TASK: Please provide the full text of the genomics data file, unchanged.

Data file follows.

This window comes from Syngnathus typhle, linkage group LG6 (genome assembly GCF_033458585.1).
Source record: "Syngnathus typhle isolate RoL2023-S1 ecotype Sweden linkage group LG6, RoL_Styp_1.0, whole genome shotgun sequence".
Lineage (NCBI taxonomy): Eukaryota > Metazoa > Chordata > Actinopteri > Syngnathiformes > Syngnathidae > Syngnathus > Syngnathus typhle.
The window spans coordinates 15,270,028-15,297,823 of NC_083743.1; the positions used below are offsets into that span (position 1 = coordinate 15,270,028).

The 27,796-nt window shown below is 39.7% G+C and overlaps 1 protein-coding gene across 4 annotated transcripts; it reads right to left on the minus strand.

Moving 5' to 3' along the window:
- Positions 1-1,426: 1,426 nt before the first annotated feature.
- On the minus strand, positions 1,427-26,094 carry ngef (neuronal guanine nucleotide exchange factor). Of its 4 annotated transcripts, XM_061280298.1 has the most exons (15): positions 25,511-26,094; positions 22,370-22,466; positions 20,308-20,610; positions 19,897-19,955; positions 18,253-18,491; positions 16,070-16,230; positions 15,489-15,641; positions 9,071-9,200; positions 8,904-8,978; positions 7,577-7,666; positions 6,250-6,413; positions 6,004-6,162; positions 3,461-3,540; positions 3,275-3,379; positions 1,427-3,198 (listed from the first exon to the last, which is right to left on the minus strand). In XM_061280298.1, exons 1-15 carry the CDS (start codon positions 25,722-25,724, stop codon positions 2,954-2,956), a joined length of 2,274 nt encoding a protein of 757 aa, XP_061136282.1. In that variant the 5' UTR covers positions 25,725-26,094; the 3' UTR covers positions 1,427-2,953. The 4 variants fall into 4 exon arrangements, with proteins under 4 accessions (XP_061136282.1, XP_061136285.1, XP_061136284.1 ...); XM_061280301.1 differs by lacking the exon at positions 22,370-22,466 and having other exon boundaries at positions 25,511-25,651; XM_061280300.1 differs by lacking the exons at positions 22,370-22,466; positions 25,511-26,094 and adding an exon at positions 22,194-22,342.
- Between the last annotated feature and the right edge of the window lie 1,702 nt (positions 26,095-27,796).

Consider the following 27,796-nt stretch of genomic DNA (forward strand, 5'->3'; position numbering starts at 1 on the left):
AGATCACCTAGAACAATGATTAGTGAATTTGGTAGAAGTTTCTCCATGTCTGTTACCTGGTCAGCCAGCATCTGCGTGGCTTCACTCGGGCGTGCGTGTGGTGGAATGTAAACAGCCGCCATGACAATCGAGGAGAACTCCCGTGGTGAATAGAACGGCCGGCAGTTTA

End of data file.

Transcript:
This window comes from Syngnathus typhle, linkage group LG6 (genome assembly GCF_033458585.1).
Source record: "Syngnathus typhle isolate RoL2023-S1 ecotype Sweden linkage group LG6, RoL_Styp_1.0, whole genome shotgun sequence".
Lineage (NCBI taxonomy): Eukaryota > Metazoa > Chordata > Actinopteri > Syngnathiformes > Syngnathidae > Syngnathus > Syngnathus typhle.
The window spans coordinates 15,270,028-15,297,823 of NC_083743.1; the positions used below are offsets into that span (position 1 = coordinate 15,270,028).

The 27,796-nt window shown below is 39.7% G+C and overlaps 1 protein-coding gene across 4 annotated transcripts; it reads right to left on the minus strand.

Moving 5' to 3' along the window:
- Positions 1-1,426: 1,426 nt before the first annotated feature.
- On the minus strand, positions 1,427-26,094 carry ngef (neuronal guanine nucleotide exchange factor). Of its 4 annotated transcripts, XM_061280298.1 has the most exons (15): positions 25,511-26,094; positions 22,370-22,466; positions 20,308-20,610; positions 19,897-19,955; positions 18,253-18,491; positions 16,070-16,230; positions 15,489-15,641; positions 9,071-9,200; positions 8,904-8,978; positions 7,577-7,666; positions 6,250-6,413; positions 6,004-6,162; positions 3,461-3,540; positions 3,275-3,379; positions 1,427-3,198 (listed from the first exon to the last, which is right to left on the minus strand). In XM_061280298.1, exons 1-15 carry the CDS (start codon positions 25,722-25,724, stop codon positions 2,954-2,956), a joined length of 2,274 nt encoding a protein of 757 aa, XP_061136282.1. In that variant the 5' UTR covers positions 25,725-26,094; the 3' UTR covers positions 1,427-2,953. The 4 variants fall into 4 exon arrangements, with proteins under 4 accessions (XP_061136282.1, XP_061136285.1, XP_061136284.1 ...); XM_061280301.1 differs by lacking the exon at positions 22,370-22,466 and having other exon boundaries at positions 25,511-25,651; XM_061280300.1 differs by lacking the exons at positions 22,370-22,466; positions 25,511-26,094 and adding an exon at positions 22,194-22,342.
- Between the last annotated feature and the right edge of the window lie 1,702 nt (positions 26,095-27,796).

Consider the following 27,796-nt stretch of genomic DNA (forward strand, 5'->3'; position numbering starts at 1 on the left):
AGATCACCTAGAACAATGATTAGTGAATTTGGTAGAAGTTTCTCCATGTCTGTTACCTGGTCAGCCAGCATCTGCGTGGCTTCACTCGGGCGTGCGTGTGGTGGAATGTAAACAGCCGCCATGACAATCGAGGAGAACTCCCGTGGTGAATAGAACGGCCGGCAGTTTA